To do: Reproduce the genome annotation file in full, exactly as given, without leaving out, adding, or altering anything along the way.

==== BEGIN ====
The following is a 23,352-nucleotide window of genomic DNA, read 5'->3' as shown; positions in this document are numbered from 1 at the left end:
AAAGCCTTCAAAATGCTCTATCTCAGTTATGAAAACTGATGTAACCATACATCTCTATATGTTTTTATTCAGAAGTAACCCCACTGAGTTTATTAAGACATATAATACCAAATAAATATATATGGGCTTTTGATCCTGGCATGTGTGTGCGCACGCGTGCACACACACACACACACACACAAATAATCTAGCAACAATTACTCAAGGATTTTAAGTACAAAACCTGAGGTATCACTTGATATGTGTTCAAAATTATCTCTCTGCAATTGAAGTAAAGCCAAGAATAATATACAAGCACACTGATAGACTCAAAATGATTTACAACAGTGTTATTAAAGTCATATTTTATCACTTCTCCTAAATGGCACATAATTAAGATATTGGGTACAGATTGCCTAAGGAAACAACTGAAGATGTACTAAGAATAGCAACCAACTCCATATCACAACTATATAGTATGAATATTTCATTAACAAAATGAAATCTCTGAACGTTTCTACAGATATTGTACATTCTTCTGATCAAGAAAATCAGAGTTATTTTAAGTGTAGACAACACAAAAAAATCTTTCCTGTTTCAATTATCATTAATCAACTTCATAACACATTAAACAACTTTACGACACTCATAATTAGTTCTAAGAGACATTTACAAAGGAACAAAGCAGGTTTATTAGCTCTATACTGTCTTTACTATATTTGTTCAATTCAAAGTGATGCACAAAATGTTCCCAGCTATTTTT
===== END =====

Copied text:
The following is a 23,352-nucleotide window of genomic DNA, read 5'->3' as shown; positions in this document are numbered from 1 at the left end:
AAAGCCTTCAAAATGCTCTATCTCAGTTATGAAAACTGATGTAACCATACATCTCTATATGTTTTTATTCAGAAGTAACCCCACTGAGTTTATTAAGACATATAATACCAAATAAATATATATGGGCTTTTGATCCTGGCATGTGTGTGCGCACGCGTGCACACACACACACACACACACAAATAATCTAGCAACAATTACTCAAGGATTTTAAGTACAAAACCTGAGGTATCACTTGATATGTGTTCAAAATTATCTCTCTGCAATTGAAGTAAAGCCAAGAATAATATACAAGCACACTGATAGACTCAAAATGATTTACAACAGTGTTATTAAAGTCATATTTTATCACTTCTCCTAAATGGCACATAATTAAGATATTGGGTACAGATTGCCTAAGGAAACAACTGAAGATGTACTAAGAATAGCAACCAACTCCATATCACAACTATATAGTATGAATATTTCATTAACAAAATGAAATCTCTGAACGTTTCTACAGATATTGTACATTCTTCTGATCAAGAAAATCAGAGTTATTTTAAGTGTAGACAACACAAAAAAATCTTTCCTGTTTCAATTATCATTAATCAACTTCATAACACATTAAACAACTTTACGACACTCATAATTAGTTCTAAGAGACATTTACAAAGGAACAAAGCAGGTTTATTAGCTCTATACTGTCTTTACTATATTTGTTCAATTCAAAGTGATGCACAAAATGTTCCCAGCTATTTTT